WHEN Francis Ford Coppola, the last person crazy enough to try to set up a brand new Hollywood studio from scratch, was scouting around for backers to finance his American Zoetrope project back in 1980, he approached Steven Spielberg and asked him for a one-million dollar loan.
"I don't do that kind of thing," Spielberg told him. It was a shrewd decision: Coppola rapidly fell victim to his own self-indulgence, and Zoetrope crashed under a mountain of unpayable debts in two years.
The Spielberg who refused that loan was a long way from the Spielberg of today. True, he was already the boy-wonder director of Jaws and Close Encounters of the Third Kind, but he had yet to be enshrined as the most successful film-maker in history, a man with a seemingly flawless golden touch as both director of his own projects and producer of other people's.
The new Spielberg, by contrast, is very much in the business of loaning out his own money. And so far he appears to be winning the very game that Coppola played and lost. DreamWorks, the studio he established four and a half years ago with his partners Jeffrey Katzenberg and David Geffen, is still basking in the remarkable successes it notched up in 1998, from the high drama of the Spielberg-directed war epic Saving Private Ryan to the technological wonders and broad humour of the computer-generated insect caper Antz.
In just its second year of movie releases, every one of the studio's horses came in a winner, with US box-office receipts averaging an astonishing pounds 65m per film - little short of a freak of nature by industry standards. Worldwide, Ryan made more than pounds 290m, Deep Impact was one of the asteroid blockbusters of the summer and even The Prince of Egypt, the studio's expensive attempt to lure a more sophisticated audience into traditional hand-drawn animation, took in more than pounds 12m in defiance of industry expectations.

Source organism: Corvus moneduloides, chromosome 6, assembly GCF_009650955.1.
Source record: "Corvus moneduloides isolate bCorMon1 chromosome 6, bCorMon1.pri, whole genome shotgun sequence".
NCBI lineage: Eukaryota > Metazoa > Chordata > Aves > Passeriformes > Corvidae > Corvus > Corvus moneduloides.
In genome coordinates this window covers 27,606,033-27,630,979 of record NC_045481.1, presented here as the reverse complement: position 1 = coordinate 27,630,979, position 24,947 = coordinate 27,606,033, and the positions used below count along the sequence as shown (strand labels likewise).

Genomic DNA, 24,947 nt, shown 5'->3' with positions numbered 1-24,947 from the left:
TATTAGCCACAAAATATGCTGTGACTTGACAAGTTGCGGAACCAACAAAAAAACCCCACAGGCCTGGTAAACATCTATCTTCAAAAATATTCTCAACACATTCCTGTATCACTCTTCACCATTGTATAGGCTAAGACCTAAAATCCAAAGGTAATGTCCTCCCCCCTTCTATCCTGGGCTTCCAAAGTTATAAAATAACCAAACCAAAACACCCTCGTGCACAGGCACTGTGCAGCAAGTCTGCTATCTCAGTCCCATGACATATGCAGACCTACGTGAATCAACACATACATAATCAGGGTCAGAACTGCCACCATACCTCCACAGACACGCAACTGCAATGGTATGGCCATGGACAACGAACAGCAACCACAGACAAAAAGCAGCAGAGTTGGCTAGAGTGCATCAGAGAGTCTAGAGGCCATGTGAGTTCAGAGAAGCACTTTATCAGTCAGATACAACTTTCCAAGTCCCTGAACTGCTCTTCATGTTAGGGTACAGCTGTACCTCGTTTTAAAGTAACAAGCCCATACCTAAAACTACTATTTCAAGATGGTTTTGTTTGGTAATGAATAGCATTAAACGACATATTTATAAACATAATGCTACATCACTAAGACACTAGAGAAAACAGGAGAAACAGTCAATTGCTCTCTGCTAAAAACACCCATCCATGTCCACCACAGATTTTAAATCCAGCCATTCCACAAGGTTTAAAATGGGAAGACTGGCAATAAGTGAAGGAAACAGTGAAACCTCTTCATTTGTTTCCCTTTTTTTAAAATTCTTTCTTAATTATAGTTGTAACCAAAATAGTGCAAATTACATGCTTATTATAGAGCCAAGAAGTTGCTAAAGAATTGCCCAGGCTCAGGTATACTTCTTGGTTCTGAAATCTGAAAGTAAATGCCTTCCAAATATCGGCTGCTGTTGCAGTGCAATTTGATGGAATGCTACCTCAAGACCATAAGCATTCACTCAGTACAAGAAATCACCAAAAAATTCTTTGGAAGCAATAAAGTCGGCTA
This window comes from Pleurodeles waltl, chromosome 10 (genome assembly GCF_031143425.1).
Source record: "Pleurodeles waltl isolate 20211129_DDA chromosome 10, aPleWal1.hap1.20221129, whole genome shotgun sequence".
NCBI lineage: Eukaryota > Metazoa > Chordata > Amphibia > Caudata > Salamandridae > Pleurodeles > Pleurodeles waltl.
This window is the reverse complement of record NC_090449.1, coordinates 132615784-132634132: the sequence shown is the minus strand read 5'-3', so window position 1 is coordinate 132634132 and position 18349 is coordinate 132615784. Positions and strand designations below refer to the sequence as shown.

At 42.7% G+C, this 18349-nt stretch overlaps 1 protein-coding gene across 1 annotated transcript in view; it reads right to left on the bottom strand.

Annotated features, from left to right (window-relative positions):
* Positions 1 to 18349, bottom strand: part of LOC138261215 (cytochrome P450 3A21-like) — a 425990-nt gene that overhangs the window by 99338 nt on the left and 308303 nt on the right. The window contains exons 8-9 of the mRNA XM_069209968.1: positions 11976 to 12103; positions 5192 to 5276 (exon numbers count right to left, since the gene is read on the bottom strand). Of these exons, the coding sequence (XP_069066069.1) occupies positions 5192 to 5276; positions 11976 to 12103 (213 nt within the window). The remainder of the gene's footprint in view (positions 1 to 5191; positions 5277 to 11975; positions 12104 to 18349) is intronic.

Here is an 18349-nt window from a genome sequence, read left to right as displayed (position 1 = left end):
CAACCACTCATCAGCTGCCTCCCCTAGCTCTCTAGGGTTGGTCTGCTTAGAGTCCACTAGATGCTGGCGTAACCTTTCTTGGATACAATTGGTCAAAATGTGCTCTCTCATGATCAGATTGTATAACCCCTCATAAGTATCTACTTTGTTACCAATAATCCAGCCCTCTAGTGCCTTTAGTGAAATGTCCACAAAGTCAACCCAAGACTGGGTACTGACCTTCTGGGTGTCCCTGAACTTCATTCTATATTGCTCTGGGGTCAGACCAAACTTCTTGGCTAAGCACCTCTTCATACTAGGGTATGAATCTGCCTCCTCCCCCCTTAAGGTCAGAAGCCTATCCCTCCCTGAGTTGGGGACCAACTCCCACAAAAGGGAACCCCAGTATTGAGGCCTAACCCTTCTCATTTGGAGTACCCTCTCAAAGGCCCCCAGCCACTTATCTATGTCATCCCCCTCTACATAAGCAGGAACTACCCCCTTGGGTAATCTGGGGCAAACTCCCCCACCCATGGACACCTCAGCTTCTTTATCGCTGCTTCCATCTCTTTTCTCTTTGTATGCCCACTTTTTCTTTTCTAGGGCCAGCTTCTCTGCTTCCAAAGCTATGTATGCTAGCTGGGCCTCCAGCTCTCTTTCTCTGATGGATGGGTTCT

Now comes the part that really has studio executives excited. Last month, DreamWorks snapped up a 47-acre parcel of land on the last greenfield building site on Los Angeles's Westside, with the intention of building its very own state-of-the-art production facilities - the first full-scale studio lot to be built in the city in 70 years.
The land came at a bargain-basement rate, just pounds 16m in a part of town where the same amount of land can easily cost eight times that, and the new DreamWorks "campus", expected to cost well in excess of pounds 120m, could be ready as soon as 2001.
Spielberg and his friends have, it seems, struck gold again. But Hollywood is a jungle. Despite the undeniable box-office triumphs of the past year, much of the media gossip on DreamWorks these days is uncertain, full of dark rumours and in some cases downright negative.
How come DreamWorks is making so few movies this year, the industry wags are asking - the count is down to six, compared with nine in 1998? Can the company cover its overhead with so little product?
If Spielberg is so intent on being a studio mogul for the new millennium, how come he has so many personal directing projects up his sleeve, including an adaptation of the Arthur Golden best-seller Memoirs of a Geisha that he has promised to Columbia on an entirely freelance basis? Is he perhaps tiring of the burdens of running a studio and yearning to get back to his creative roots?
There are questions, too, about the land deal, since the greenfield site also happens to be the last coastal wetland left in southern California, which the new development would all but destroy. Why has DreamWorks hoisted itself to such an environmentally unsavoury mast?
Part of the anxiety underlying these questions can be ascribed to the tough conditions prevailing everywhere in the movie industry these days. With the cost of top stars and directors spiralling ever higher, and marketing becoming an ever more central, and extravagant, part of selling a movie, it is becoming increasingly difficult for a major studio to make money.